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Academics Blended Learning

Blended Learning Models

There are various types of Blended Learning Models, depending on the need of the students and the resources available. Learn all about it in our guide.

It is a common misconception that pandemic learning is synonymous with online, blended learning. In fact, different types of blended learning models can be adapted to the needs of the learners.

What is Blended Learning?

In simplest terms, blended learning is what the school districts want to make it, depending on available resources and student needs. Right now, face-to-face learning is the standard. However, blended systems would combine this approach to teaching with online education.

Blended Learning Models

Within a formal educational setting, the school will control time management, location, and pace for the learner. Right now, every student has to maintain the general pace that a teacher sets. Blended learning models introduce some autonomy, which gradually increases as the student advances through the grades.

This system encourages learners to explore subjects in ways that work best for them. To achieve this goal, educators have created four intentional models to create a structured subject approach.

Rotation Model

The educator separates a subject into learning modalities. One of them is an online component. The other modalities may include group learning, written assignments, projects, and standard in-class participation. Depending on the school and educator’s preferences, this schedule may be fixed or incorporate some flexibility based on the teacher’s evaluation of the class progress. Within the rotation model, there are several subsections.

Station Rotation

During a station rotation approach, each student will interact with each station. Customization relates primarily to the time the learners spend there. However, this setup does not accommodate individual rotation models wherein teachers plan different stations for each learner.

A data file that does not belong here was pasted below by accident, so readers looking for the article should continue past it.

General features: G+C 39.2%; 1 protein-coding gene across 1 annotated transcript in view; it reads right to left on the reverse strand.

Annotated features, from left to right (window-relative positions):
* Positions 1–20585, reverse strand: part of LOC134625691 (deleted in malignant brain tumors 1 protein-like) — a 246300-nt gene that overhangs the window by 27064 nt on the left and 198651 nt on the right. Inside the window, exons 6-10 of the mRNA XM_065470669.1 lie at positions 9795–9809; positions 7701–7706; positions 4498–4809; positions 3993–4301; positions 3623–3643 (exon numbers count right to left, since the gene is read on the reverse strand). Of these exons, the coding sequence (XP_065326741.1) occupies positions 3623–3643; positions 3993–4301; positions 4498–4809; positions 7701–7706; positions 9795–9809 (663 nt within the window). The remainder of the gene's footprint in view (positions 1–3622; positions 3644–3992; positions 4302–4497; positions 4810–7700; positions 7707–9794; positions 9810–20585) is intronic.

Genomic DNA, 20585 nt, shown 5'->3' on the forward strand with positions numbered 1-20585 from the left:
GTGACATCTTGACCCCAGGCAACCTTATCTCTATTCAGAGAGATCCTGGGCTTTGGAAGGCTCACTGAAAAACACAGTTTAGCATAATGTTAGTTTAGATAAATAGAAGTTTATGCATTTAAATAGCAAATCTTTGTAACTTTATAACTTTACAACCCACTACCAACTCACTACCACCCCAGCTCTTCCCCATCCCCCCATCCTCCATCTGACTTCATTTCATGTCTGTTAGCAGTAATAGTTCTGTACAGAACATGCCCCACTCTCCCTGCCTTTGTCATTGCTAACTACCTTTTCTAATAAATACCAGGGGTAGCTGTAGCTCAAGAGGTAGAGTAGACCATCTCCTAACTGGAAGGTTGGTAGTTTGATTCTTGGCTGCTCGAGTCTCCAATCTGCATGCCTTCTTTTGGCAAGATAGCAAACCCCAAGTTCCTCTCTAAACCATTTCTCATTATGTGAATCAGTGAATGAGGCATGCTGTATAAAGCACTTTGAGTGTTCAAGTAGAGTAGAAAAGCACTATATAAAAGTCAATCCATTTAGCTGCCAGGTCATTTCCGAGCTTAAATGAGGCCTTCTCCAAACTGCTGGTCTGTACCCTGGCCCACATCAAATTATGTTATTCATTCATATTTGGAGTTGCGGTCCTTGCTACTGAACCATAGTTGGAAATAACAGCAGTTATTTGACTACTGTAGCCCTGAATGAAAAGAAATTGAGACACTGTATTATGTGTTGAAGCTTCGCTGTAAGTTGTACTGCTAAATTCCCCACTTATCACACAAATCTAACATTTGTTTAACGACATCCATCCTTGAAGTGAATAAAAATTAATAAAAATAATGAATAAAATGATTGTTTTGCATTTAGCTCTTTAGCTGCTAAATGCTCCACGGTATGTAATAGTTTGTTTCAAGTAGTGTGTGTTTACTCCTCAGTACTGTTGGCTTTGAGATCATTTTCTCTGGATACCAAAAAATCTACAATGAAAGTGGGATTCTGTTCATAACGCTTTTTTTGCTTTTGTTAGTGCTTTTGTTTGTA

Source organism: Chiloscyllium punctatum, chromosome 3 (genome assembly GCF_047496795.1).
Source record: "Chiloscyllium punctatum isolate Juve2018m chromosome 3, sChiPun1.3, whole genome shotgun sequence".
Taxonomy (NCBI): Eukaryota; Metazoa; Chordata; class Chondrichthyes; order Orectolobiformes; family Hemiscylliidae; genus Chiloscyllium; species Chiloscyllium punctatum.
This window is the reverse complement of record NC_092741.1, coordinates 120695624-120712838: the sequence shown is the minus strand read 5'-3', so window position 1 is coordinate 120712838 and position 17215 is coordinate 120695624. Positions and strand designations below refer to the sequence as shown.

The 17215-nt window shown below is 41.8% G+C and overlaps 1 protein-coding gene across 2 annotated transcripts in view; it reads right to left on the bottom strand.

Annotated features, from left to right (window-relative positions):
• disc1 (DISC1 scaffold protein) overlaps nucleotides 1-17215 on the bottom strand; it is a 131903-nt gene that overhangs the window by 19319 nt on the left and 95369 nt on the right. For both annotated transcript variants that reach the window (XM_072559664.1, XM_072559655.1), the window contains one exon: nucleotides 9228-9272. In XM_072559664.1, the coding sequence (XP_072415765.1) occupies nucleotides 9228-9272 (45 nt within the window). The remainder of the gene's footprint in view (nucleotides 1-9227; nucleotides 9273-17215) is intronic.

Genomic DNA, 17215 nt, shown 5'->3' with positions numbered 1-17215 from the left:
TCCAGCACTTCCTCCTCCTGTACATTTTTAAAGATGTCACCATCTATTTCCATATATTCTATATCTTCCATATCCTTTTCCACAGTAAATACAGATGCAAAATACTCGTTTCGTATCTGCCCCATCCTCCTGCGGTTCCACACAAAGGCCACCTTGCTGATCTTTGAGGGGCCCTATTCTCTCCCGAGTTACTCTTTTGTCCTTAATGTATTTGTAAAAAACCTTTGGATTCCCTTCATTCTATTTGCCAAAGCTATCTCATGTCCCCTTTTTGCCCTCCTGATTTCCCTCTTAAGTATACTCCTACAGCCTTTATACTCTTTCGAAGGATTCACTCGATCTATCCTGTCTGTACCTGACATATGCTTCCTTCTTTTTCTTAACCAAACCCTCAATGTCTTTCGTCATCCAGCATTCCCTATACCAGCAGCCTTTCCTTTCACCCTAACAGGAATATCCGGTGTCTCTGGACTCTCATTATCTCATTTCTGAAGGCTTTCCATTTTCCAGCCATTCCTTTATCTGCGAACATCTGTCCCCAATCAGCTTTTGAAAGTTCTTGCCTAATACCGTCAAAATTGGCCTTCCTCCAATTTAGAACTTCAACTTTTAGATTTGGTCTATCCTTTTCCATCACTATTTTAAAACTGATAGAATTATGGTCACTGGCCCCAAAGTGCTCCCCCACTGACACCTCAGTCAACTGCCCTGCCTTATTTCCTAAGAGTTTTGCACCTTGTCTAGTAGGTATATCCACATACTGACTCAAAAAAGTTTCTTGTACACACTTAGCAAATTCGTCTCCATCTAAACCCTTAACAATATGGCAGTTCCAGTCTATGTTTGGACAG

Lab Rotation

Another approach to the rotation model involves the computer lab. It is a suitable option for the online component of the rotation.

Flipped Classroom

This combination of synchronous and asynchronous learning offers a lot of freedom to the learner. Student instruction combines attendance at a brick-and-mortar school with online learning that may take place off-site. Moreover, primary teaching utilizes the online option, with the classroom meeting being the add-on.

Individual Rotation

Teachers may base station rotation ideas on the needs of the individual learners. This system works best in smaller classroom settings with lower student-to-teacher ratios. Because each station assignment caters to the student’s progress, it may be an excellent option for learners with special needs.

Flex Model

In contrast to rotations, flex model blended learning relies on a fluid schedule that might differ for each classroom participant. The primary student-teacher engagement takes place online. The instructor is on-site, as may be the students who attend. As the teacher monitors progress, they can follow up with face-to-face support. The school might define face-to-face interaction as teacher-led tutoring, peer group support, and occasional in-person class gatherings.

A La Carte Model

Another one of the blended learning examples is the A La Carte model. A student attends a regular school for some subjects but receives course content for others online. In contrast to the Flex model, the A La Carte design makes the online teacher the instructor of record for that subject. Additionally, the learner has the freedom to engage online while off-campus.

Enriched Virtual Model

For the school administrator who wants to provide blended learning programs that rely primarily on the on-site teacher for support but take place mostly online, the Enriched Virtual model is a good choice. In-person meetings are rare; however, they are required when scheduled. Students typically receive their education off-campus, except for the occasional mandated meeting.

Blended Learning Activity Examples

The various types of blended learning give schools, educators, and students the freedom to adapt the learning approach to the individual.

  • Teachers and students decide on a specific path for the learner.

  • The student has the freedom to complete many assignments at an individualized pace.

  • Blended learning gives students as much or as little control as they can handle.

Outside blended learning, the students have the opportunity to explore individual interests. These typically integrate with the subject or topic the instructor covers. Therefore, activity examples may include self-guided online tours of museums and art exhibits. These result in the design and production of slide shows and speeches the individual learners give on the subject.

Another excellent learning project is the virtual debate. It deepens students’ soft skills since they cannot rely on body language clues. Instead, they must pay attention to the choice of words and tone a debate participant uses. Foreign language learners may appreciate the chance to participate in a classroom conducted in the target language. It offers an immersive experience that a standard class setting may not provide.